Will the preferred education governance plans, once fully installed, be likely to at least retard the steady rise of school property taxes?  The advocates for district consolidation claim efficiencies of scale, but have been careful not to promise significant net savings to taxpayers. As the new districts close underpopulated or outmoded schools, any savings are likely to be offset by increased transportation costs. The probable result: some initial efficiencies, dwindling over time as the mega-district bureaucracy increases and the teachers’ union gains more power to increase their members’ compensation at the expense of poorly-organized taxpayers.

Finally, what will become of the school choice now enjoyed by the people of ninety towns, once they are pulled or pushed into large districts with operating public schools? Agency of Education lawyer Gregory Glennon, in a four page memo that found its way to Vermont Public Radio, said of the choice issue “This appears to be a case of the legislature having spoken, but we aren’t sure what they have said.”

Rep. David Sharpe, the architect of Act 46, states emphatically that “choice districts can’t be forced to give up choice.” He can point to Sec. 4(c), which reads in part “Nothing in this act shall be construed to restrict or repeal… the ability of a school district that [now] provides for the education of all resident students in one or more grades by paying tuition on the students’ behalf, to continue to provide education by paying tuition on behalf of all students in the grade or grades…”.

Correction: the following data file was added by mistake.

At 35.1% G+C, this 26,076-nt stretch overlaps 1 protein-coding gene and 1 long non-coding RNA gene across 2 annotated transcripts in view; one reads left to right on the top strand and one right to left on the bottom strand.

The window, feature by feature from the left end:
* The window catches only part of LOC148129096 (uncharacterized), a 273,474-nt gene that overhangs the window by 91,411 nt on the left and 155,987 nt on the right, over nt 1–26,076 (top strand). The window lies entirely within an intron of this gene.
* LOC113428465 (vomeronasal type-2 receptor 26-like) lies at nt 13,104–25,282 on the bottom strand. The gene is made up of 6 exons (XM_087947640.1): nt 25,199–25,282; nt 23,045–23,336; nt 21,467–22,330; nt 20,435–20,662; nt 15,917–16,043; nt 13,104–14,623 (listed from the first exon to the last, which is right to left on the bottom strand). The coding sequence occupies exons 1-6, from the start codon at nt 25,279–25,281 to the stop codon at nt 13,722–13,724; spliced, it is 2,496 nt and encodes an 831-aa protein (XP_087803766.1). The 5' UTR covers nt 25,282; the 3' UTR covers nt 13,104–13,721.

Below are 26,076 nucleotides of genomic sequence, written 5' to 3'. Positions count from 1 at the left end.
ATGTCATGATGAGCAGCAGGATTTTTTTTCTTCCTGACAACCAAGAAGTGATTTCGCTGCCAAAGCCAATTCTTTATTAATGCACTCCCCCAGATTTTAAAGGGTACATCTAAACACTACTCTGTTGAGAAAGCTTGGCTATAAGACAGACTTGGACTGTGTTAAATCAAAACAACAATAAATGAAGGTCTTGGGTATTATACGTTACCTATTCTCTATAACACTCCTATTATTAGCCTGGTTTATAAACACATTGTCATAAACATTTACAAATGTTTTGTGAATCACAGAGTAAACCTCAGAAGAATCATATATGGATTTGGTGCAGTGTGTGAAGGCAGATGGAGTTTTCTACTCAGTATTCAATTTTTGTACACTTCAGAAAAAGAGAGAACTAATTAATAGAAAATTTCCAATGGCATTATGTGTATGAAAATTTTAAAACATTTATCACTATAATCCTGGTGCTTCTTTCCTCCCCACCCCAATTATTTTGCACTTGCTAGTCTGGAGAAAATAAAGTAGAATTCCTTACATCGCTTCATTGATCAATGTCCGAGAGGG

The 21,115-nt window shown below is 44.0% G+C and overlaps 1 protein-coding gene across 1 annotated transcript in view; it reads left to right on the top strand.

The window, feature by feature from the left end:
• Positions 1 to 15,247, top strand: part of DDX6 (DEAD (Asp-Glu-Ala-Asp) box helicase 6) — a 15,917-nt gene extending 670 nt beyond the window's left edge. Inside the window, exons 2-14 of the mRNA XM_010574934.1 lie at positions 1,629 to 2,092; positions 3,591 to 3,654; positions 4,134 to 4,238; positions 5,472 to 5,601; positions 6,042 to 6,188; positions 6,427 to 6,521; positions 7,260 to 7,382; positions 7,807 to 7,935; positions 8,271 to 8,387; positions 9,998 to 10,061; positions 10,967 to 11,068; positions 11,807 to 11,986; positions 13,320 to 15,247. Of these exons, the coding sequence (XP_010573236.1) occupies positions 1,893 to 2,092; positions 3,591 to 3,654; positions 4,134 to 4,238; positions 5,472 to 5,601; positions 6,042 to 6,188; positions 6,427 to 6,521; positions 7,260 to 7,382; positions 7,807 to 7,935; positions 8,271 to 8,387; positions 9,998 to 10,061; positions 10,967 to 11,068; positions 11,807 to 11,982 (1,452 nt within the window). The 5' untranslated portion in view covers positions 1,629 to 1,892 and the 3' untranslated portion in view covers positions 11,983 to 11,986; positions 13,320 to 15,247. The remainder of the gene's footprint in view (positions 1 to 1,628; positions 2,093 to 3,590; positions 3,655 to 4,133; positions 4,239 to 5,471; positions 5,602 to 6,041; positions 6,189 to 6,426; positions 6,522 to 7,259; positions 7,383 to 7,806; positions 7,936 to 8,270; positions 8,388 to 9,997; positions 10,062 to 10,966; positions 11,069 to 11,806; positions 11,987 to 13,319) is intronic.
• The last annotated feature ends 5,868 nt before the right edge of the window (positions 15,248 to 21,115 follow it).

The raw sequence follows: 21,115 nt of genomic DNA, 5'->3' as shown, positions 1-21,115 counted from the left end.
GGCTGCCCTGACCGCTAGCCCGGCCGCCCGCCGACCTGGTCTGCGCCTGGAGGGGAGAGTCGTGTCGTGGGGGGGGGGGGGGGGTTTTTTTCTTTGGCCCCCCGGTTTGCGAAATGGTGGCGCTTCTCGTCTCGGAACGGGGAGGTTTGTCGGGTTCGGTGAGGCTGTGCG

Sharpe’s reading may turn out to be true, but the temptation of the State’s financial incentives to merge into the “preferred governance structures”, plus pressure from the Agency of Education, might persuade local voters to give up choice, at least of independent schools.